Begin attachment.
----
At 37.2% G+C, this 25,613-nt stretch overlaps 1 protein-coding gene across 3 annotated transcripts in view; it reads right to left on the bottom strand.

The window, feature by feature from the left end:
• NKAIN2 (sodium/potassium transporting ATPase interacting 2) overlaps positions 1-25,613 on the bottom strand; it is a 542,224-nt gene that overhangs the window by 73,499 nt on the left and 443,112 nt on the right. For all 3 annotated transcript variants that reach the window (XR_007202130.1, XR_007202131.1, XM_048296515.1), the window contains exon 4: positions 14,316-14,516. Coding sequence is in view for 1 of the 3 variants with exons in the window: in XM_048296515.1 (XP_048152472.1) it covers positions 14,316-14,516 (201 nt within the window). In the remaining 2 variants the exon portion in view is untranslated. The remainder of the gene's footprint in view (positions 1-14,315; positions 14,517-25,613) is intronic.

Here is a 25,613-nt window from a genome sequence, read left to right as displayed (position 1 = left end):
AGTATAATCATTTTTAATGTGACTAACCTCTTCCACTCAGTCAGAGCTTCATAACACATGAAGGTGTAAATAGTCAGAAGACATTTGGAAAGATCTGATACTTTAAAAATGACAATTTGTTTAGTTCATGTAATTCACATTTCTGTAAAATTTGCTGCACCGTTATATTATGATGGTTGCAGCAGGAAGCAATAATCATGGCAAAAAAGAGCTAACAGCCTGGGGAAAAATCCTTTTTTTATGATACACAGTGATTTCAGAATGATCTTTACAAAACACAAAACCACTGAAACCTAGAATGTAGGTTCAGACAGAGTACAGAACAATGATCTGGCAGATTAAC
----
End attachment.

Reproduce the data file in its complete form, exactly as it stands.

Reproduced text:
At 37.2% G+C, this 25,613-nt stretch overlaps 1 protein-coding gene across 3 annotated transcripts in view; it reads right to left on the bottom strand.

The window, feature by feature from the left end:
• NKAIN2 (sodium/potassium transporting ATPase interacting 2) overlaps positions 1-25,613 on the bottom strand; it is a 542,224-nt gene that overhangs the window by 73,499 nt on the left and 443,112 nt on the right. For all 3 annotated transcript variants that reach the window (XR_007202130.1, XR_007202131.1, XM_048296515.1), the window contains exon 4: positions 14,316-14,516. Coding sequence is in view for 1 of the 3 variants with exons in the window: in XM_048296515.1 (XP_048152472.1) it covers positions 14,316-14,516 (201 nt within the window). In the remaining 2 variants the exon portion in view is untranslated. The remainder of the gene's footprint in view (positions 1-14,315; positions 14,517-25,613) is intronic.

Here is a 25,613-nt window from a genome sequence, read left to right as displayed (position 1 = left end):
AGTATAATCATTTTTAATGTGACTAACCTCTTCCACTCAGTCAGAGCTTCATAACACATGAAGGTGTAAATAGTCAGAAGACATTTGGAAAGATCTGATACTTTAAAAATGACAATTTGTTTAGTTCATGTAATTCACATTTCTGTAAAATTTGCTGCACCGTTATATTATGATGGTTGCAGCAGGAAGCAATAATCATGGCAAAAAAGAGCTAACAGCCTGGGGAAAAATCCTTTTTTTATGATACACAGTGATTTCAGAATGATCTTTACAAAACACAAAACCACTGAAACCTAGAATGTAGGTTCAGACAGAGTACAGAACAATGATCTGGCAGATTAAC